Newspaper Archive of
The Saguache Crescent
Saguache , Colorado
July 18, 1901     The Saguache Crescent
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July 18, 1901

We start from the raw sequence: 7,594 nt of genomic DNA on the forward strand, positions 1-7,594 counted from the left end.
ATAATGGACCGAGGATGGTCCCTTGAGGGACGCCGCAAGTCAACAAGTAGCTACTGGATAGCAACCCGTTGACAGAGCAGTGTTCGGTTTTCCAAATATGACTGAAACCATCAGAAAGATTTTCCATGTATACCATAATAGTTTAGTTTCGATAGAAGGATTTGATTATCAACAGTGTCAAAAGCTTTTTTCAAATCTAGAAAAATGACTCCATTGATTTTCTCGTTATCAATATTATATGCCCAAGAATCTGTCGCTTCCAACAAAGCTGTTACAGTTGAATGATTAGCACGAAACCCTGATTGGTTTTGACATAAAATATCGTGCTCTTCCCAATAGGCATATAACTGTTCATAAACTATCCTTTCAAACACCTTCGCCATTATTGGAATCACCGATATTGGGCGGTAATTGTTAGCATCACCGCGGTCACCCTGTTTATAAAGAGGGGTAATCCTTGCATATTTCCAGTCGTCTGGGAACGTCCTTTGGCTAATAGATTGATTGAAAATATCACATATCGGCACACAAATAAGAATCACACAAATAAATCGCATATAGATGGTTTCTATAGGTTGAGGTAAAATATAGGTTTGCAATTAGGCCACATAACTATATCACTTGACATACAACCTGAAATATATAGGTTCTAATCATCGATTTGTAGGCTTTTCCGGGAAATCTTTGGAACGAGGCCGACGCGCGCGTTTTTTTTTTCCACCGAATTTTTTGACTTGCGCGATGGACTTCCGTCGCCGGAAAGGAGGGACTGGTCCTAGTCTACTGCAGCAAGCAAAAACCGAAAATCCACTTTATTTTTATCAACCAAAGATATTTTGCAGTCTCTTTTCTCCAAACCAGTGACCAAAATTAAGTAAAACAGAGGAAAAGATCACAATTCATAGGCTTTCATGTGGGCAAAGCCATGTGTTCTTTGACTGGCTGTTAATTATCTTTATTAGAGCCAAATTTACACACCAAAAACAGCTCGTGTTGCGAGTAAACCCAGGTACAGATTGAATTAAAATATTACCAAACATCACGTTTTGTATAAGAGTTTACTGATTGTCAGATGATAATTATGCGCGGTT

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III I II II I I I I II WU'S PRKDECBSSORSo One G3vo Reception at Which A's'erl- can, Were Disrespectful There had been Chinese mlnis(era before--- all of them men of good abil- ity; all of them men of high standing i at home; and all of them so little in r'occur covers about two square miles.[Ituch with the affairs of the country A tew years ago the matter was [ brought before the attention of the[ British Parliament, and the result of/ Northwich, the center of the salt In- dustry of Great Britain, is one of the queerest towns in the country. The whole underlying country is simply one ma~ of salt. When descending a shaft, one paisa through successive thick strata of the mineral. The mining of the salt constitutes the staple industry of the district, aud from which l~rth- wlch alone 1,200,000 tons of salt are ahlpl)ed annually The product is ob- tained by two methods--quarrying and brine pumping. In the former ease, which is the method generally adopted, a shaft is sunk about 300 feet, and the malt rock blasted and excavated in the astral i~anner. The brine-pumlting, al- though: it is still continued upon a large scale, is gradually falling into ~e, Whe~t~h industry .was ~tarted tm Was considered that only one strat- um of salt existed, and that was only a few feet below the surface. Fresh water found its way to this ex- ~maive salt deposit, with the r~tult the salt dissolved like snow. A hugo subterranean lake of water, charged with 36 per cent of salt, was thus formed. Pumping engines were then Installed to convey this brine to the surface to large evaporating pans, in which a heavy deposit of sal~ was after the water had evaporated. The result of this extensive pumping is that Northwich rests, as it were, up- oll a shell of earth, which at times their investigations showed that dam- ] age had been inflicted upon 892 build- I ings, of which total 636 comprised[ houses and cottages, Some idea of the I extent of the excavations in this area[ may be gathered from the fact thatl as a ton of salt represents one cubic yard, and 1,200,000 tons of salt are pro- duced every year, therefore 1,200,000 cubic yards of solid material underly- ing the town is removed annually. The water from the river also gravi- tates toward these subsidences, causing huge inland lakes, which agravate the danger: One of the~e lakes, locally caIled,"flashes," covers no less than I00 acres and varies from 40 to 50 feet in depth. Notwithstanding the frequency or these subsidences and that they are of- ten unexpected, strange to say not a single life has been lost. Havoc has been wroght among cattle, however, several animals having been complete- ly engulfed. The tall shafts of the pumping stations are also another source of danger, since they are gradu- ally thown out of plumb, the list con- tinuing until the stack heels over, burying and destroying everything in its path. A few years ago a compensation to which they were accredited, that they were regarded popularly as ob- jects of curiosity--it is to be feazed, sometimes as objects of derision by the unthinking. The first of the llst, Chen Lan Pin, was accredited to ~he United States in the administration of President Hayes, and then followed, in succession, Chang Tsao Ju, Chang Yen- hoon, Tsui Kwo-yin and Yang-yu. So far as the public was concerned, one of these gentlemen was the same as another. Few, except the clerks in the State Department, could remember one of them without consulting the recard. It was known in a general way that there was a Chinese legation in Wash- ington, that there was a minister, p,e- sumably ,a heathen, that he had attend- ants patterned after himself, that their ways were not our ways, and that their god was not our God. One of the earlier in the list--which one does not matter now--thought to enter into the social life of the capital, and gave a reception. Invitations were issued, all in due form Preparations were made on a generous and hospitable scale, and when the night came the well-bred Christians of Washington poured down on the old Stewart Castle which was then occupied as the legation, and swarmed over it like an untamed horde of Boxers. Some came by invi- tation, more without. They crushed and crowded through therooms; they battered the furniture; they assaulted the supper-tables in columns and squares, seized the champagne bottles from the hands of the helpless waiters, smashed the necks of the bottles to // proven insufficient to support the "weight of the houses, with the inevit- able 'consequence that the buildings are constantly sliding and collapsing In every direction. Our illustration con- veys a very graphic idea of the magni- tude of these subsidences and their deot upon public property. As the re- Salt of a subsidence, the building shown in our ilustration fell over upon its back in the course of a single night, and it is noteworthy that the house, owing to the care observed in its con- struction, fell over intact, not a crack being produced In the walls nor even a pane of glass being broken. This is by no means " a single instance. Throughout the town the same effects are to be observed upon all sides. There is scarcely a perpendicular wall to he seen; tn numerous cases the doors and window frames of the houses are awry; the road~ are extremely uneven, and are often closed owing to the falling in of portions. Houses are being con- tinually condemned as unsafe for hu- man habitation and demolished. The depreciation of public property is enor- mous. No matter how substantially a house may be built, or how great the care observed to obviate subsidence, the building Is bound to sink sooner or tater. In one instance, a house that coat $80,000 to erect was shortly after- ,ward sold for $7,500, it had been so in- Julu~d. by subsiding. In some cases the winking is very gradual, while in oth- ers it is unexpected and instantaneous. One of the principal throughfares took forty years to sink fifteen feet, while another grew appreciably wider every day. Examination proved that one side of the street was slipping completely away. In this instance the foundations of the hounes were three feet distant from the buildings which they origin- ally Supported. The shop of a dry goods merchant sank one-fifth of its height in .ten years, and in the qubsequent seven years subsided another fifth. Several houses may be seen, the win- dows of the ground floor of which are level with the roadway. It is no un- eommon circumstance for a building to 13, constructed and have to be aban- doned shortly after its completion, The inhabitants, however, endeavor to mitigate the danger of their~ build- /age collapsing by constructing them Upon the frame principle, with massive timber beams securely bolted together. By this means if a subsidence occurs the house does not necessarily collapse, hut heels over in tote. In this instance the house ie raised to its normal posi- tion once more by means of Jacks, the cavity filled in and the building once more rests upon a firm foundation. Should another subsidence occur the process of lifting is repeated. In the case Of the subject of our illustration, however, the original house was so damaged that it had to be demolished and the ground prepared for the build- ing depleted~in our illustration. But it had not been built twelve months be- fore another subsidence occurred throwing the building into the position shown in the Fhotograph. Yawning chasms are constantly ap- pearing in the streets, and in some In- stances the cavities are so extensive as to necessitate the closing of the tho~ugh~are. The area in which those subsidences SCENE IN A DISAPPEARING VIL LAGE. board was founded. This corporation levies a tax.~ six cents upon every ton of brine that is pumped to the surface, the revenue derived from this source being devoted to compensating those unfortunates whose property has been damaged by subsidence. Welsht ]L~t by Fuotlng. During a prolonged fast the loss of weight is unusually rapid at first, and decreases as the time goes on; death ensues when a certain perceqtage of the loss has been reached, anti this percentage varies according to the or- iginal weight, Fat animals may lose half their weight, thinner ones per' haps two-fifths; a'man or woman of ra~her spare build, weighing 143 pounds, might, therefore, lose about 55 pounds before succumbing, Chil- dren die after a fast of from three to five days, during which they have lost' a quarter of their weight. Healthy adults, however, have fasted 50 days when water has been taken. A Ger- man physician reports the case eta woman, aged 47 years, who fasted for 48 days, taking water freely. She. lost 44 pounds out of 143 pounds, and died from exhaustion. Modern Art Not Appreciated, Unless some very marked change comes soon in the position of affair~ artiste will have cause to remember the present season as one of the worst on record, says a London newspaper. Not for many years have the sales at the art gallerles been so disappointing. A daub by a man who has been dead long enough will fetch hundred~ or even thousands, while a better piece of work by a living artist will not find a bidder. A GOOd Cricketer. Dr. W. G. Grace was once giving a brilliant batting display of the Oval, and one of the spectators observed to his friend. "Did you ever see anything like it? Why, he puts 'era wherever he likes." "Well," sald the'other, "it's all practice--he's always at It--he doesn't waste any of his time over family ~arayers."--C. W. Alcock's "Cricket Stories." 'l~e Florodora Belt, A pretty new idea is the "Florodora" belt, named for the famous New York play. It is made of broad black satin ribbons, studded with gold, has gold clasps, and two gold embroidered ends which fall some four or five inches to the skirt. All the belts are made to give the effect of the downward dip in front, which is so fashionable this year. An Ancient Vase~ During excavations near Lampsaki. on the D:~rdanelles, a beautiful vase was rotund. It is made of burnt clay, cncrusted on the exterior with g~)ld. It has three golden handles and splen- did reliefs representing hunting scenes. The date of the vase, which contained human ashes, bones and pearls, is esti- mated at about B. C. 400. The handorgan man has an airy way, although his life is one contin- ual grind.. M6W VieWS ! A /d:c~id:dl/f/::r/ti~J:g~l~:~ion is developing in Oklahoma, where the United States federal government has been planning to throw open for se~- t!ement the lands of the Klowa, Com- anche and Apache Indians on Aug. 9, says an editorial writer in the Chicago News. As has happened heretofore when Indian la~ds were opened for settlement, the "boomers" in large numbers have lined up along the bor- der of the territory. Some of them, in their anxiety lest they be unfortunate in the distribution, have crossed the flue, in spite of all restrictions, stak- ing out c~.aims which seem desirable and preparing to seize and hold them by force. To obviate this, the federal officials have arranged a novel plan of drawing lots; the man drawing the first number receiving the right to take bls pick, the one drawing the next number securing second choice and SO on. As there are only 13, 473 homestead claims, it was certain that many of the boomers must be disappointed and the prospects for ,a~ open clash were bright. Now, b'owever, a new and wholly unexpected complication ap- pears in the shape of a protest from poor Lo himself. The humble red man, in the person of one Lone Wolf, through his attorneys, propose to plead in the courts that under the constitu- tion "no person shall be deprived of life, liberty or property without due process of law," and that therefore the I taking of the Indian's land is uncon- ! stitutional. Whether or not I~ is a "person" is for the courts to discover get at the wine more quickly, and el- Certainly he has not always been treat- together showed as little consideration ed as such, but his present attitude of for their host as if he had been a freak i resistance indicates that he may have In a museum. They did not mean to : been undergoing a process of evolution be rude, and many of them were heart- which is turning him into one. ily ashamed of themselves afterward; ~~ but for years it never occurred to most ~Dea#~ of John Fi~l(e. people that the minister from China A popular vote undoubtedly would should be treated with as distin- have given John Fiske the foremost gulshed consideration as the represent- ly executed. His sudden death now atlve of any other power."--L. A. Cool- idge in Ainslee's. /~!"// - ~ .:, JAPAN~ITY. " Natiwel Of Jaimn ~egulurly Stare nt American bldqnts. ~ The foreigner traveling in Japan Is soon made aware of the quality of curt~sity. On every railroad platform he is surrounded by a crowd of people who, with their mouths as wide open as their eyes in their effort to lose nol detail of interest, regard him slowly from:head to foot:.and comment upon 1 him among tbemselves the while. These people may have seen hundreds of foreigners--they may see them every day--but they continue to act as if they had never seen one before. I ~~~,f visited some Americans in Tokyo who had lived In the same house with the same Japanese neighbors for about a year Yet each titne that we went out to drive the people in the little Jap- anese house near by would rush to their windows and stand watching as eagerly as a small Yankee at the cit'- cus. This happened every day. It 1~ always possible to tell whether a for- eigner happens to be in his garden, for a goodsized crowd of Japanese gatL,- ered about the gate announces the im- portant fact I gave several talks and lectures to school children and youn~ men and women in Japau. They were interpreted, I, of course, speaking in Englisb, so that half of zhe addres.~ was understood by only a few. Yet I have never seen audiences more abso- lutely attentive. Not a word was lost and the same concentration was shown while I was speaking as when the in- terpreter was turning it into Japan- ese. Little school children--boys and girls--sat drinking everything in, with their eyes popping out of their heads until I ha